US9559619B2 - Electronically controlled switch for an electric motor - Google Patents

Electronically controlled switch for an electric motor Download PDF

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Publication number
US9559619B2
US9559619B2 US14752242 US201514752242A US9559619B2 US 9559619 B2 US9559619 B2 US 9559619B2 US 14752242 US14752242 US 14752242 US 201514752242 A US201514752242 A US 201514752242A US 9559619 B2 US9559619 B2 US 9559619B2
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control
motor
electric
unit
controlled
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US14752242
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US20150376829A1 (en )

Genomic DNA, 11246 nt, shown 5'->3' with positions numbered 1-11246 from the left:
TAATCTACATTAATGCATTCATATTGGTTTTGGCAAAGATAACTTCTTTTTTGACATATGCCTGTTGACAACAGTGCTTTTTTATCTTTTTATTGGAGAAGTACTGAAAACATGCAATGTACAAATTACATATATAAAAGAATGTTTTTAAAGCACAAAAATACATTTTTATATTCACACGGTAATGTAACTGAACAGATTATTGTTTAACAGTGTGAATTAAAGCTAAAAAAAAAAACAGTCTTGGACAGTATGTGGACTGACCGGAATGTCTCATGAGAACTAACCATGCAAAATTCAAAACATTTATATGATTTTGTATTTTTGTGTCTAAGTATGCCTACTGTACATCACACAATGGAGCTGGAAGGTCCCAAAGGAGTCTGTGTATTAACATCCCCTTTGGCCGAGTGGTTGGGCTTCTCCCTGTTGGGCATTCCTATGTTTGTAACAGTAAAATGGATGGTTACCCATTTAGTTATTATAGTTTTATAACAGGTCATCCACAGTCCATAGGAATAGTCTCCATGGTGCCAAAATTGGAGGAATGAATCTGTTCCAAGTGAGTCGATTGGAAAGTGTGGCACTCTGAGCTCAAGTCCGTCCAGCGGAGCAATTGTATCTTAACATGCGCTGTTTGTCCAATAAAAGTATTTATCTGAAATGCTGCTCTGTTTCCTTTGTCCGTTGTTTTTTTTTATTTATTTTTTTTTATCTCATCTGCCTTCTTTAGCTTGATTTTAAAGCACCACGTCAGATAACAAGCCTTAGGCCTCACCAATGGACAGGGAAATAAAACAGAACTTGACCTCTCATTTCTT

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Gregory A. Peterson
David E. Lass
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Nidec Motor Corp
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Nidec Motor Corp
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    • HELECTRICITY
    • H02GENERATION; CONVERSION OR DISTRIBUTION OF ELECTRIC POWER
    • H02PCONTROL OR REGULATION OF ELECTRIC MOTORS, ELECTRIC GENERATORS OR DYNAMO-ELECTRIC CONVERTERS; CONTROLLING TRANSFORMERS, REACTORS OR CHOKE COILS
    • H02P1/00Arrangements for starting electric motors or dynamo-electric converters
    • H02P1/16Arrangements for starting electric motors or dynamo-electric converters for starting dynamo-electric motors or dynamo-electric converters
    • H02P1/42Arrangements for starting electric motors or dynamo-electric converters for starting dynamo-electric motors or dynamo-electric converters for starting an individual single-phase induction motor
    • DTEXTILES; PAPER
    • D06TREATMENT OF TEXTILES OR THE LIKE; LAUNDERING; FLEXIBLE MATERIALS NOT OTHERWISE PROVIDED FOR